August 17, 2012 — Monthly, quarterly, semi-annual or annual sales bonuses are very much earned and appreciated but most timeshare developers don’t offer bonuses, only pay their sales rep a flat commission on each sale regardless of volume and sadly, these days, most developers no longer pay cash SPIFFS either!
So here’s the scoop. In the timeshare universe reps live and work in a real-world atmosphere whose one maxim is: ‘You’re only as good as your last deal’. And even seasoned producers have been fired because they ‘blanked’ (e.g.) the last 10 sales guests, an unwritten policy all too often also used to shake up the ‘team’ in order to get them to do whatever it takes to write deals or else they, too, will be heading down the old camino, so to speak.
When it comes to those developers who do offer a bonus plan the fact of the matter is that the reps have no control over their sales guests’ qualifications, their disposable incomes, their travel habits or desires and all real sales pros simply ‘work’ the prospect to the best of their capabilities and in the end, a rep can only squeeze so much juice out of an orange!
And what sales rep in this business hasn’t had a string of prospects in any given month or months who are, shall I say, financially challenged and can only afford the full down and monthly payments on a (e.g.) $9,499 deal even though they may want a 30-pounder (aka: $30-K deal)?
Not to mention, now that I’m on a roll, what Pro is only going to write a (e.g.) 1-week deal when it is obvious to the rep/closer, after interacting and working with the sales guest that the prospect ‘likes’, ‘needs’, and can ‘use’ a (e.g.) four-week plan and they can actually afford one?
Last week while I was reading several comments posted by readers in our exclusive and extremely popular ‘GateHouse’ section about commissions and bonuses under the ‘Idle Thoughts’ segment our ‘Gatekeeper’ tossed out the following thought for consideration.
So let’s say a developer pays a whopping $500 to get a Q into the sales room. The sales rep closes a deal for $20,000 clean and pressed. The rep’s commission is 10% of the deal, or $2,000, and $17,500 goes to the developer.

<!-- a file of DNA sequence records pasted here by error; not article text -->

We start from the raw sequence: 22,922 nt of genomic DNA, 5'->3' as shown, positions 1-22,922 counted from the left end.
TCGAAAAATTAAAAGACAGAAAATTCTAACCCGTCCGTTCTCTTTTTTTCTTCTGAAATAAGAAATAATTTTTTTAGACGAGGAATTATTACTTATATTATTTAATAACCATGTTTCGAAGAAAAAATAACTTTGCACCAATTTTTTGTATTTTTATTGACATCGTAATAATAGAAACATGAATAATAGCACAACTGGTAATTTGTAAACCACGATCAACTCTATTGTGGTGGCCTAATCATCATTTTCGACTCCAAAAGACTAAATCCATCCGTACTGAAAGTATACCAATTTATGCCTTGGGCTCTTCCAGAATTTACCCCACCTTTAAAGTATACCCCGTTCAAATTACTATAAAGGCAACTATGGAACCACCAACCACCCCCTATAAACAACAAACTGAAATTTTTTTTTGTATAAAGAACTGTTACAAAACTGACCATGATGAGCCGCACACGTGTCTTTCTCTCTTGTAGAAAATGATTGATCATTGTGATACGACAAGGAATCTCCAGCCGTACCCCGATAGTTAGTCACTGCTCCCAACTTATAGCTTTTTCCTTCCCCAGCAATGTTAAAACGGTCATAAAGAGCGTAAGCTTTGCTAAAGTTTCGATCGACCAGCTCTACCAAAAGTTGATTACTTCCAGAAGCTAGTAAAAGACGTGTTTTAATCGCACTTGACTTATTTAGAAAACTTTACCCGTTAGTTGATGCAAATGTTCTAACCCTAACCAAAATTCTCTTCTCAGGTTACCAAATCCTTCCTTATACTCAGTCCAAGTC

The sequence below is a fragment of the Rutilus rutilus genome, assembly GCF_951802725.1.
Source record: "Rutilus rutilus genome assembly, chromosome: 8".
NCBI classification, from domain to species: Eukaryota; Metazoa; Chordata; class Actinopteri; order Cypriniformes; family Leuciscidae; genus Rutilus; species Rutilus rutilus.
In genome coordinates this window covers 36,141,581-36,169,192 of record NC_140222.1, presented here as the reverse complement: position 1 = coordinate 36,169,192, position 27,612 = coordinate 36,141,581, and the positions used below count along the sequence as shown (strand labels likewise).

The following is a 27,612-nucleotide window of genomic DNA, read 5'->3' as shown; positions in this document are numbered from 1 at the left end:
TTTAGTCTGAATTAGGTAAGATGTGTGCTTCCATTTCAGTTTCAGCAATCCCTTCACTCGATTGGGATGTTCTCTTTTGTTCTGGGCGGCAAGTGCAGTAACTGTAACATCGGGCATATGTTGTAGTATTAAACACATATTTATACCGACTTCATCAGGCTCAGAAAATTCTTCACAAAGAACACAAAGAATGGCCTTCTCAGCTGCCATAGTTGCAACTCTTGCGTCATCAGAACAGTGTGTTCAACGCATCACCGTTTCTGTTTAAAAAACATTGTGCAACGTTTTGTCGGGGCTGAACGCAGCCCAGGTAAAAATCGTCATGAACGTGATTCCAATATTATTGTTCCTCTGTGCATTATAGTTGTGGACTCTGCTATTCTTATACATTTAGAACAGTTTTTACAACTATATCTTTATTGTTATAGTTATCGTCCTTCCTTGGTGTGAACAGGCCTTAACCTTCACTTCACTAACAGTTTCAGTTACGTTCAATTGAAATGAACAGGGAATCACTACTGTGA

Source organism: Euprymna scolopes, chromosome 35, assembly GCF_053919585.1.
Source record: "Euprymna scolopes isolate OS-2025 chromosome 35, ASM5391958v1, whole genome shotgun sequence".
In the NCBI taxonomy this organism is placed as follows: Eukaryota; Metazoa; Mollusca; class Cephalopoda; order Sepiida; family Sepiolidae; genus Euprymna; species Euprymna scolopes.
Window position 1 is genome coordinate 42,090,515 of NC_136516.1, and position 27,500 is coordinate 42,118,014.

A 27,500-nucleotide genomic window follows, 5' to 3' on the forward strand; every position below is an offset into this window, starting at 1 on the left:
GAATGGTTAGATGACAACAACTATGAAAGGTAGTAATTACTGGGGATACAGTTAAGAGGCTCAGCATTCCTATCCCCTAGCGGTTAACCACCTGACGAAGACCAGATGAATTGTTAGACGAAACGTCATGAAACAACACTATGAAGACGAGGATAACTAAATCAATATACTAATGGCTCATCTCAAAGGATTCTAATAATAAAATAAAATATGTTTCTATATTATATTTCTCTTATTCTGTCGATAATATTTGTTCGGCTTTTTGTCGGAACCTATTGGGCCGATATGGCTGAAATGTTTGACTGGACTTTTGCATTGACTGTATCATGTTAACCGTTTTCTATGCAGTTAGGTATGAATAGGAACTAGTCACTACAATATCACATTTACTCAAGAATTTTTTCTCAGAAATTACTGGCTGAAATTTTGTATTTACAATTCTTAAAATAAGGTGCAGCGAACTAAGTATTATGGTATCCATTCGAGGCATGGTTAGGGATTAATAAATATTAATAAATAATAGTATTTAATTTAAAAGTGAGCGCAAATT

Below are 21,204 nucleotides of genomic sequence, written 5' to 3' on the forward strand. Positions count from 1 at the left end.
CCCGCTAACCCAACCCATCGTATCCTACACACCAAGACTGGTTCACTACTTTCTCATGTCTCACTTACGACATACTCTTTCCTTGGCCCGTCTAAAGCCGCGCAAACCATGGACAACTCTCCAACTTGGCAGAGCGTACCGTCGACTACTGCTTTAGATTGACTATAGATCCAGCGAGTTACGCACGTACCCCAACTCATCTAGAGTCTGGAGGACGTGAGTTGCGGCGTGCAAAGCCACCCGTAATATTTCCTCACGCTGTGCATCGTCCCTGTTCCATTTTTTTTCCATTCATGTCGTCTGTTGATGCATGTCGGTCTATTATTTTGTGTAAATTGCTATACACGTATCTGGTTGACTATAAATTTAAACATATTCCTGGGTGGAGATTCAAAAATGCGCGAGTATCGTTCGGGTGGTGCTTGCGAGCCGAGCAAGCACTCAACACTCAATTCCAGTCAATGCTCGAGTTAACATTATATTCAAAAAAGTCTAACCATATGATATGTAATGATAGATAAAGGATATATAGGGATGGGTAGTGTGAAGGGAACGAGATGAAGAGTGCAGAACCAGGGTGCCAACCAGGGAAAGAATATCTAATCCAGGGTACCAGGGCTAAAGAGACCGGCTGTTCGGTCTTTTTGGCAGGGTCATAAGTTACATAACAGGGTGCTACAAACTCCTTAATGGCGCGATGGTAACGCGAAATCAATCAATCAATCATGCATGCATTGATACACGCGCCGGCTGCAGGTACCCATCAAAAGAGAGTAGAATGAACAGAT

Then another Q sits down at the table and another deal is closed for $30,000. The rep gets 10% on that deal, too, or $3,000, and $26,500 goes to the developer.
But the marketing expense for the second tour cost the developer the same amount of money as the first tour, so the developer is making a larger profit on it on a percentage basis, while the rep’s percentage remains the same.
Doesn’t that seem a little out of whack? Since the developer’s cost for the tour remained the same and it was the rep’s skill and hard work that brought in the extra dollars, shouldn’t the rep at least be recognized with big fat cash SPIFF or a bonus or even an increased percentage based on the dollar amount of the sale?
My thoughts are, yes indeed, that is way above being out of whack! When a sales rep sells and closes a prospect on a TS plan that is above the sales center’s average YTD selling price it is then and there that the rep has earned and should be paid, NLT the next pay cycle, a ‘bonus’.
After all, neither the developer nor the rep can survive without the other. They are both on the team, in the same ‘game’ and shooting for the same goal/objective. And when the rep seizes the day with those prospects who have the means to buy ‘big’ then a reasonable developer should, each time, reward the rep in what is a performance-based association in the first place.
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Contributing sometimes extravagant, bombastic, emotional, pompous or even pretentious writings about the timeshare industry, Scoop covers an array of industry related subjects each week including inside information, tips, scandals, interviews, forecasts as well as new (good or bad) products and services--- and, of course, all the 'Good', the 'Bad' and the 'Ugly'.
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